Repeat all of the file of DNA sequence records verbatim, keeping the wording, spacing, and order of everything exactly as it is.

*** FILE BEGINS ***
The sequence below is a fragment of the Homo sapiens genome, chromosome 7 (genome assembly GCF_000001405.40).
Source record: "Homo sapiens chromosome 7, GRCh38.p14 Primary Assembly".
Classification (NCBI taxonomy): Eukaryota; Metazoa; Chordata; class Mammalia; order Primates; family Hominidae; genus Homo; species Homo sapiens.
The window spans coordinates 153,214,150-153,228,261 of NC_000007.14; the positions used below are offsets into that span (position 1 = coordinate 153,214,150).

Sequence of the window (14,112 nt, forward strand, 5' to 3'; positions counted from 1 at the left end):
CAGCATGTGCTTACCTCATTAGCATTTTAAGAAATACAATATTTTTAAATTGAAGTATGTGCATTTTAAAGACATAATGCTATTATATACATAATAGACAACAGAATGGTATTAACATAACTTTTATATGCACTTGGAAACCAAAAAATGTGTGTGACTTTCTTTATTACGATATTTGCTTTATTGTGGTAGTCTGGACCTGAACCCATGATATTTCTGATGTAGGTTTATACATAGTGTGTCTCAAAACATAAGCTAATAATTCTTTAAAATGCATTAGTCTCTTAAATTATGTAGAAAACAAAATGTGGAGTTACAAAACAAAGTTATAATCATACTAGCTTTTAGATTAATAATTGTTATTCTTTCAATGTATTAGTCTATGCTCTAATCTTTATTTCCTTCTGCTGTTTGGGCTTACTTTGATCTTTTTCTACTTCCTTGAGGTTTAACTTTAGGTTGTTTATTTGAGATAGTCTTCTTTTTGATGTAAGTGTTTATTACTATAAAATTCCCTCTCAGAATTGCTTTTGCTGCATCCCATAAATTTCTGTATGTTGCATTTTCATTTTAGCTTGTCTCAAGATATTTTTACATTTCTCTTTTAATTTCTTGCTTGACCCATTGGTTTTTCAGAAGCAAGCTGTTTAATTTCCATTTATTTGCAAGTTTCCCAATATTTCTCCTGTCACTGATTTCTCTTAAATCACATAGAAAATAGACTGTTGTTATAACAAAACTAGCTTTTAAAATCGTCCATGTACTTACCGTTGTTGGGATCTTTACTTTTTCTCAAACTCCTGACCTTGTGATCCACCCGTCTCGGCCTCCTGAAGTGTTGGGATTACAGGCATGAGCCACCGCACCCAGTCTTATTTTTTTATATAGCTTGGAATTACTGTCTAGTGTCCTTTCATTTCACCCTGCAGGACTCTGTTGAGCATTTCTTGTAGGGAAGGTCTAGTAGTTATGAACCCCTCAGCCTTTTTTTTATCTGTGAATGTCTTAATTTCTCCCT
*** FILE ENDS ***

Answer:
The sequence below is a fragment of the Homo sapiens genome, chromosome 7 (genome assembly GCF_000001405.40).
Source record: "Homo sapiens chromosome 7, GRCh38.p14 Primary Assembly".
Classification (NCBI taxonomy): Eukaryota; Metazoa; Chordata; class Mammalia; order Primates; family Hominidae; genus Homo; species Homo sapiens.
The window spans coordinates 153,214,150-153,228,261 of NC_000007.14; the positions used below are offsets into that span (position 1 = coordinate 153,214,150).

Sequence of the window (14,112 nt, forward strand, 5' to 3'; positions counted from 1 at the left end):
CAGCATGTGCTTACCTCATTAGCATTTTAAGAAATACAATATTTTTAAATTGAAGTATGTGCATTTTAAAGACATAATGCTATTATATACATAATAGACAACAGAATGGTATTAACATAACTTTTATATGCACTTGGAAACCAAAAAATGTGTGTGACTTTCTTTATTACGATATTTGCTTTATTGTGGTAGTCTGGACCTGAACCCATGATATTTCTGATGTAGGTTTATACATAGTGTGTCTCAAAACATAAGCTAATAATTCTTTAAAATGCATTAGTCTCTTAAATTATGTAGAAAACAAAATGTGGAGTTACAAAACAAAGTTATAATCATACTAGCTTTTAGATTAATAATTGTTATTCTTTCAATGTATTAGTCTATGCTCTAATCTTTATTTCCTTCTGCTGTTTGGGCTTACTTTGATCTTTTTCTACTTCCTTGAGGTTTAACTTTAGGTTGTTTATTTGAGATAGTCTTCTTTTTGATGTAAGTGTTTATTACTATAAAATTCCCTCTCAGAATTGCTTTTGCTGCATCCCATAAATTTCTGTATGTTGCATTTTCATTTTAGCTTGTCTCAAGATATTTTTACATTTCTCTTTTAATTTCTTGCTTGACCCATTGGTTTTTCAGAAGCAAGCTGTTTAATTTCCATTTATTTGCAAGTTTCCCAATATTTCTCCTGTCACTGATTTCTCTTAAATCACATAGAAAATAGACTGTTGTTATAACAAAACTAGCTTTTAAAATCGTCCATGTACTTACCGTTGTTGGGATCTTTACTTTTTCTCAAACTCCTGACCTTGTGATCCACCCGTCTCGGCCTCCTGAAGTGTTGGGATTACAGGCATGAGCCACCGCACCCAGTCTTATTTTTTTATATAGCTTGGAATTACTGTCTAGTGTCCTTTCATTTCACCCTGCAGGACTCTGTTGAGCATTTCTTGTAGGGAAGGTCTAGTAGTTATGAACCCCTCAGCCTTTTTTTTATCTGTGAATGTCTTAATTTCTCCCT